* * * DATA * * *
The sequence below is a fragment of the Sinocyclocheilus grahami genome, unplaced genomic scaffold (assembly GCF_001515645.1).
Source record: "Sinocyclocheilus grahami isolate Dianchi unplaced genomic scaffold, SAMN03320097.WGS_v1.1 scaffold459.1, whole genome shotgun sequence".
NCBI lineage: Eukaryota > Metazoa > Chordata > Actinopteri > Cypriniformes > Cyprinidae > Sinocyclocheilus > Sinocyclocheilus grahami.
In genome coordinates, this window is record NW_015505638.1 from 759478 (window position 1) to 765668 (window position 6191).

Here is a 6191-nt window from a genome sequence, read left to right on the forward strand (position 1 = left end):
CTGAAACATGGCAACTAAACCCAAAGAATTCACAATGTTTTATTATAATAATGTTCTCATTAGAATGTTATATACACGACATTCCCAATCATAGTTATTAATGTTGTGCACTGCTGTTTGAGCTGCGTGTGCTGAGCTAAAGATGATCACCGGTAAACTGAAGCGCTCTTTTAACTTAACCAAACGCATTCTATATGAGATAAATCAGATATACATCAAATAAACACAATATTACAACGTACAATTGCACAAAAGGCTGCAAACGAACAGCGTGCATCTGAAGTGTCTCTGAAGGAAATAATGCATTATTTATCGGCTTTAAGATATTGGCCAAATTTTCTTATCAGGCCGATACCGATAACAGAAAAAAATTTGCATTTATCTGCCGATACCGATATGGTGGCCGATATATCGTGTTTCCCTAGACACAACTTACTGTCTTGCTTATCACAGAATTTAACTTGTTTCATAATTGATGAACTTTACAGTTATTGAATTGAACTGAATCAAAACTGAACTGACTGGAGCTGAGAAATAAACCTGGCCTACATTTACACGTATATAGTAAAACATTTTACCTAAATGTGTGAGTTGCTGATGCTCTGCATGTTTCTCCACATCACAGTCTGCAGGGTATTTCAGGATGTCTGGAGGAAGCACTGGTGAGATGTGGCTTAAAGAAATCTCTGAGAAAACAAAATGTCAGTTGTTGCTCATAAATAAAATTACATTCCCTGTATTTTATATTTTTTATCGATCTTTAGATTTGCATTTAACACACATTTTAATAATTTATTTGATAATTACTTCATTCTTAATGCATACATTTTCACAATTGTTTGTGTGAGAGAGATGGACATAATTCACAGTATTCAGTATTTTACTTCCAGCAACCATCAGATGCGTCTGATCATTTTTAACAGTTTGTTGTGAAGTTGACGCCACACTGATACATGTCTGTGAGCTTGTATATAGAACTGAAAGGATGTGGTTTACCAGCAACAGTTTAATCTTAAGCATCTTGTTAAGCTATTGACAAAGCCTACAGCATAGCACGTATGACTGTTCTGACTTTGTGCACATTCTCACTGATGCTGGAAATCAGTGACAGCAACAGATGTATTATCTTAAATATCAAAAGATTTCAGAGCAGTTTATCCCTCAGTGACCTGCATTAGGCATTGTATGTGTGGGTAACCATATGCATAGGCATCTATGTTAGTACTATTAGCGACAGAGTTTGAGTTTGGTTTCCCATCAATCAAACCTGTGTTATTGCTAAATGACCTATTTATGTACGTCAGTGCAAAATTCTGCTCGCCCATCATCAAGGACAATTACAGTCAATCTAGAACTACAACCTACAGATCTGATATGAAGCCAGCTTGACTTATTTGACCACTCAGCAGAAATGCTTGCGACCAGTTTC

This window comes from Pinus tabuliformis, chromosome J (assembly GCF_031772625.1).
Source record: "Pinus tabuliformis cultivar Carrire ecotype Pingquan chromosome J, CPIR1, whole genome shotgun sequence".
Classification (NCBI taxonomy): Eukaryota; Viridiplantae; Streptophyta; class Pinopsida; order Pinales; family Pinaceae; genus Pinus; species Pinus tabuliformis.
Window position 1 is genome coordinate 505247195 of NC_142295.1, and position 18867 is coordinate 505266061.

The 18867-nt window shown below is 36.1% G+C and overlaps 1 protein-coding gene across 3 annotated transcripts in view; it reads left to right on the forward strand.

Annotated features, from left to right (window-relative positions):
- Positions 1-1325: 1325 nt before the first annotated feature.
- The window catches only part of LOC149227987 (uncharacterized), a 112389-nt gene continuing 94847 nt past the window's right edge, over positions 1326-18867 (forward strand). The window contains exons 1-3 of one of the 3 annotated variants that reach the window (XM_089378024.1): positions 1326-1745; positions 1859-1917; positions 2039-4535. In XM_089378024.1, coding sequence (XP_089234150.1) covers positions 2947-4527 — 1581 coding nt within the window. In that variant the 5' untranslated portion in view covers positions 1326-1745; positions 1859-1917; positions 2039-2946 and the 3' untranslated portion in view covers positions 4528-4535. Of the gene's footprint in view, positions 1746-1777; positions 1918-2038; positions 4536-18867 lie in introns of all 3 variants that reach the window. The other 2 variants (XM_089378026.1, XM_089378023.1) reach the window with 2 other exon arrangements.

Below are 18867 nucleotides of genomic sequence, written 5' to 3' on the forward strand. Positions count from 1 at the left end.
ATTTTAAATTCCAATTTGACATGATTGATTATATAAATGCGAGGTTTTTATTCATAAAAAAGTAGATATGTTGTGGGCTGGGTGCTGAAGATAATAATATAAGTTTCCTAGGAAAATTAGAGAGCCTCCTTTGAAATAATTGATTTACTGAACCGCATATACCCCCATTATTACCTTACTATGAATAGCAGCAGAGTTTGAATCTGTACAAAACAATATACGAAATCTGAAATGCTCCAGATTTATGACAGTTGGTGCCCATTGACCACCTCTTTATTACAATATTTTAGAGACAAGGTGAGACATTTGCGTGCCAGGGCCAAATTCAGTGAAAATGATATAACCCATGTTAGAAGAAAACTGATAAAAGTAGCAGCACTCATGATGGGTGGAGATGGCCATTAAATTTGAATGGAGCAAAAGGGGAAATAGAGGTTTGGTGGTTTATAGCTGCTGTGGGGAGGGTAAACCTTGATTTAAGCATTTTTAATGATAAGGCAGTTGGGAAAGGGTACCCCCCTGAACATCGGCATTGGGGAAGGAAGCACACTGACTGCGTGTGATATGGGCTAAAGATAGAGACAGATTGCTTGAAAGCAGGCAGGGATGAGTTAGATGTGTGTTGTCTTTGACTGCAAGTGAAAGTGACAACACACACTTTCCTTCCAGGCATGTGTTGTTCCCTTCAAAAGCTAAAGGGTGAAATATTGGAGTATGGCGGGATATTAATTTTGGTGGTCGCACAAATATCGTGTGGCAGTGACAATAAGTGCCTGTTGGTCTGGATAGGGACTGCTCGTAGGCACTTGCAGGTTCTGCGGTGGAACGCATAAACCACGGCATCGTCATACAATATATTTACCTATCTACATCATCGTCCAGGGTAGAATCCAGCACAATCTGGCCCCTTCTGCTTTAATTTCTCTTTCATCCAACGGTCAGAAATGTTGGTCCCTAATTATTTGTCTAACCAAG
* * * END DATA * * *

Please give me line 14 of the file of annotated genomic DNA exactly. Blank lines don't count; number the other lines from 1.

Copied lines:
- The window catches only part of LOC149227987 (uncharacterized), a 112389-nt gene continuing 94847 nt past the window's right edge, over positions 1326-18867 (forward strand). The window contains exons 1-3 of one of the 3 annotated variants that reach the window (XM_089378024.1): positions 1326-1745; positions 1859-1917; positions 2039-4535. In XM_089378024.1, coding sequence (XP_089234150.1) covers positions 2947-4527 — 1581 coding nt within the window. In that variant the 5' untranslated portion in view covers positions 1326-1745; positions 1859-1917; positions 2039-2946 and the 3' untranslated portion in view covers positions 4528-4535. Of the gene's footprint in view, positions 1746-1777; positions 1918-2038; positions 4536-18867 lie in introns of all 3 variants that reach the window. The other 2 variants (XM_089378026.1, XM_089378023.1) reach the window with 2 other exon arrangements.